Eating healthy is not a fad, it’s a lifestyle
Rena Lee moved to Hart County when she was 10 years old. Even at that young age she had already established a passion for health, wellness and plant-based cooking.
Despite that passion, with a degree in Christian Media Management, Lee never thought of any kind of career in the health or cooking field.
However, she still enjoyed plant-based cooking, especially when it involved teaching others how to cook for their own health. Lee is a vegan and loves showing people how delicious vegan foods can be. She said it’s far from just eating “rabbit food.”
After college, word of her cooking skills spread. In fact, a former boss in media management approached Lee with a once-in-a-lifetime opportunity.
That boss also served as the director of a Christian lifestyle center in Sydney, Australia and asked Lee if she’d be interested in working at the center as a cook.
“I said why not,” Lee laughed. “Actually I thought I was just going to be like an assistant cook but I quickly came to find out I was THE cook.”
A lifestyle center is a wellness retreat where people can elect to go to get natural, holistic help for any health challenges they may face, like weight issues, diabetes, depression or even to kick a smoking habit, among others.
Guests go through counseling sessions and have hands on learning with numerous facets pertaining to health, depending on their needs. Lee was in charge of making sure these guests had a healthy, delicious diet for the duration of their stay.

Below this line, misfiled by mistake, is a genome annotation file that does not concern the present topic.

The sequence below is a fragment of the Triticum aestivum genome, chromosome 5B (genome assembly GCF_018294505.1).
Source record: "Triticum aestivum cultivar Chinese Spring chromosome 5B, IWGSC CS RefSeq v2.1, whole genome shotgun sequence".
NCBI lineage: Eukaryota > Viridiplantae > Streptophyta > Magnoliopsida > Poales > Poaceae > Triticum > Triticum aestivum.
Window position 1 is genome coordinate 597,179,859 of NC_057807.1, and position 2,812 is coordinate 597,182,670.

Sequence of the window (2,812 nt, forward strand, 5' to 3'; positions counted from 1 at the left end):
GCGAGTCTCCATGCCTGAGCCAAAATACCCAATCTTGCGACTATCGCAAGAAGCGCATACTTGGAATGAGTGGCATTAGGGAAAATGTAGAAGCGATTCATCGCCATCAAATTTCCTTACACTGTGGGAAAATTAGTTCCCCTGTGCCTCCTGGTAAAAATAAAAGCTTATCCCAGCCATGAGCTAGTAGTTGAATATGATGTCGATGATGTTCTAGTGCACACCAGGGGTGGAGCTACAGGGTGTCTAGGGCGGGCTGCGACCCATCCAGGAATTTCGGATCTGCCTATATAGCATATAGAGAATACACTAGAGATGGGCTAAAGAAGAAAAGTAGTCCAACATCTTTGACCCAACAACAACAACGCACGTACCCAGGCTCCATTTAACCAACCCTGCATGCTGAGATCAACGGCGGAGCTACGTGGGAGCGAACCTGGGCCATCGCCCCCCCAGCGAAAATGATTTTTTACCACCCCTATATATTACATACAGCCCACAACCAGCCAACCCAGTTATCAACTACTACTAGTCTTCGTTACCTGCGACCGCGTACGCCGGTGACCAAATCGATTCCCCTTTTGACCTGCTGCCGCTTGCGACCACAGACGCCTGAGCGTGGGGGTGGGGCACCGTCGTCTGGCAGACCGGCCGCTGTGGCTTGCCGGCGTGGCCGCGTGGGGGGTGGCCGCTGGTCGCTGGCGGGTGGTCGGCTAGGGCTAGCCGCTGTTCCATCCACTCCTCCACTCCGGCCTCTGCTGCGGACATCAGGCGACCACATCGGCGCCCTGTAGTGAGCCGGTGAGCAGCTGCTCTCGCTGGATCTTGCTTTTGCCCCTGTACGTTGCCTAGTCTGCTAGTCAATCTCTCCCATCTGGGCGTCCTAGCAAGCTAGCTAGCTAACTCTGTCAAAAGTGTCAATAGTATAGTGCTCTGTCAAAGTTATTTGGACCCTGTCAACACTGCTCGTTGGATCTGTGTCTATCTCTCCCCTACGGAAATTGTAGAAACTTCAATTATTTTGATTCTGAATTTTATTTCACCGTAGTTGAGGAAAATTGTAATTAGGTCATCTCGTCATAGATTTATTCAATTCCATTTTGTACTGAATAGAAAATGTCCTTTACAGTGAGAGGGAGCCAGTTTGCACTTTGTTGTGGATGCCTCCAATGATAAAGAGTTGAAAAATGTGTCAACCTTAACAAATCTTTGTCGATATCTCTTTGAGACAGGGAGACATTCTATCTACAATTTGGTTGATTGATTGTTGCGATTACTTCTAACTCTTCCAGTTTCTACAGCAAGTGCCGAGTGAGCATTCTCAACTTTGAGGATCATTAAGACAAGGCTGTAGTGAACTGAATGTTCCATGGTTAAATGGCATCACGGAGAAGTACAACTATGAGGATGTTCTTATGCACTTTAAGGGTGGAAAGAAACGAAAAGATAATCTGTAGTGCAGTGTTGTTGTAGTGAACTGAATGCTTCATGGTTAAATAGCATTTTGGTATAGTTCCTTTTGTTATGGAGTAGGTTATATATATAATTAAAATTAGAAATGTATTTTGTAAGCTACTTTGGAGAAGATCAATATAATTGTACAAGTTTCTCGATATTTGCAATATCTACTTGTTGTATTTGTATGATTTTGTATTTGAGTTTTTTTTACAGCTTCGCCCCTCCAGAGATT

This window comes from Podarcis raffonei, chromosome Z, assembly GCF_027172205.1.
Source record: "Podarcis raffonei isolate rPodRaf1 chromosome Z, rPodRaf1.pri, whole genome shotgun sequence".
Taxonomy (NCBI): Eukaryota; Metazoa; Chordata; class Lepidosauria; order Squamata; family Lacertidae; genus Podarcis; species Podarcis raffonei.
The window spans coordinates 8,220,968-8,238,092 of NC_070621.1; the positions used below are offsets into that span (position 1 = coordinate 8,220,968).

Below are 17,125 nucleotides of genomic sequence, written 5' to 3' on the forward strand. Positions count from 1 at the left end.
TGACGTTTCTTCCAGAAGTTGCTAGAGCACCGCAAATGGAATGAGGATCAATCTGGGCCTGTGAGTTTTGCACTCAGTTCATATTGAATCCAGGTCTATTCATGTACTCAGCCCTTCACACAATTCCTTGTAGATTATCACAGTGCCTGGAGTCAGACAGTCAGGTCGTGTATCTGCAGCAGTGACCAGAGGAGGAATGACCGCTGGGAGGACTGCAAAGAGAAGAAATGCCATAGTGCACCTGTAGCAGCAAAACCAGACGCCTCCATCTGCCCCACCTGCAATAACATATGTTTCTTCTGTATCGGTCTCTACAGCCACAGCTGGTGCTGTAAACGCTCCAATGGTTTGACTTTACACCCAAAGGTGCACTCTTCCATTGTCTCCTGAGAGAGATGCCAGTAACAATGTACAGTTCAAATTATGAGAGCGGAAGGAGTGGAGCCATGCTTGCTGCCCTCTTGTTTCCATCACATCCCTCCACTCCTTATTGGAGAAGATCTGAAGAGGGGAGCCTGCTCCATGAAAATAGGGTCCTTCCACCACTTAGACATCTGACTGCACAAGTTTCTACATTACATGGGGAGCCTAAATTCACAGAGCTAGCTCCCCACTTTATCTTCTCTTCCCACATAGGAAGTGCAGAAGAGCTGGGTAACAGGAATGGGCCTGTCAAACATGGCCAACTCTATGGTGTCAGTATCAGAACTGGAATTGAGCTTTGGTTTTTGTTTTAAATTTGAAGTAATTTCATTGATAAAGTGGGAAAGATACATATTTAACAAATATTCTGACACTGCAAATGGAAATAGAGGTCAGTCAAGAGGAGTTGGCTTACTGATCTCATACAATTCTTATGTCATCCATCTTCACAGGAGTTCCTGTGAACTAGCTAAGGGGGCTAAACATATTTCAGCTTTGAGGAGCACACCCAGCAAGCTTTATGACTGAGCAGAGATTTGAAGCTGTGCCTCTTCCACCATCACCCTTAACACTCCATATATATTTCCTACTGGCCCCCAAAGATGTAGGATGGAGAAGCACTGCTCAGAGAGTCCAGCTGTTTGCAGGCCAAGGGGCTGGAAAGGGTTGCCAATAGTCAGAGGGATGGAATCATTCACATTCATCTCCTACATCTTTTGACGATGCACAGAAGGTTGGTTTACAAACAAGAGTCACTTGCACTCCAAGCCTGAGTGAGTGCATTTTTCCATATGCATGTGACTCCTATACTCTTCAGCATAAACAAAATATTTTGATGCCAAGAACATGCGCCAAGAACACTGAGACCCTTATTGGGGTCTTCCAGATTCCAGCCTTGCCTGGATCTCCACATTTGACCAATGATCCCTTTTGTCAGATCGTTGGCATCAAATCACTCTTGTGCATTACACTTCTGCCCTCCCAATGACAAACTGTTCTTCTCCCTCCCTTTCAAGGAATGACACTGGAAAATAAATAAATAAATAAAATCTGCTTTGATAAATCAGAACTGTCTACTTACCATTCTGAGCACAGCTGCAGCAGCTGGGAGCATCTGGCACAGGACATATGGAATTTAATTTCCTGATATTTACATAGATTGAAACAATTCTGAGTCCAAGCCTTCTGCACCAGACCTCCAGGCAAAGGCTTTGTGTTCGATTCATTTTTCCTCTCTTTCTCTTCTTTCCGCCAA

Cooking for people in all walks of life wasn’t easy, but Lee pulled it off. She even went to cook for another affiliated lifestyle center in Melbourne while in Australia. Hosting plant-based cooking classes for guests was one of the most enjoyable aspects for Lee.
“I didn’t have a lot of experience,” she said. “I just shared what I knew with people. It was quite an experience. As a Christian, we believe that God has created our bodies. It’s the same thing with a car. There is the maker and they know exactly what’s best for the car.”
The lifestyle center wanted to sponsor Lee for another two-year minimum stay on her work visa, but the visa was denied. Lee saw it as a blessing in disguise.
“I felt impressed that God wanted me to come back home and help my own community,” said the 27-year-old.
Along with her mother, Haiwon Kim, Lee opened a health food store and flower shop called Sweet Pea on Carter Street in Hartwell.
“We want to do a lot more in the community, giving health classes, cooking demonstrations or cooking classes,” said Lee. “Food is more than just something that tastes good or to fill your belly. People don’t realize how much it affects everything simple little thing. You can live a more vibrant, healthy life. You don’t have to speed up the process (of aging). You can enjoy life with your loved ones better.”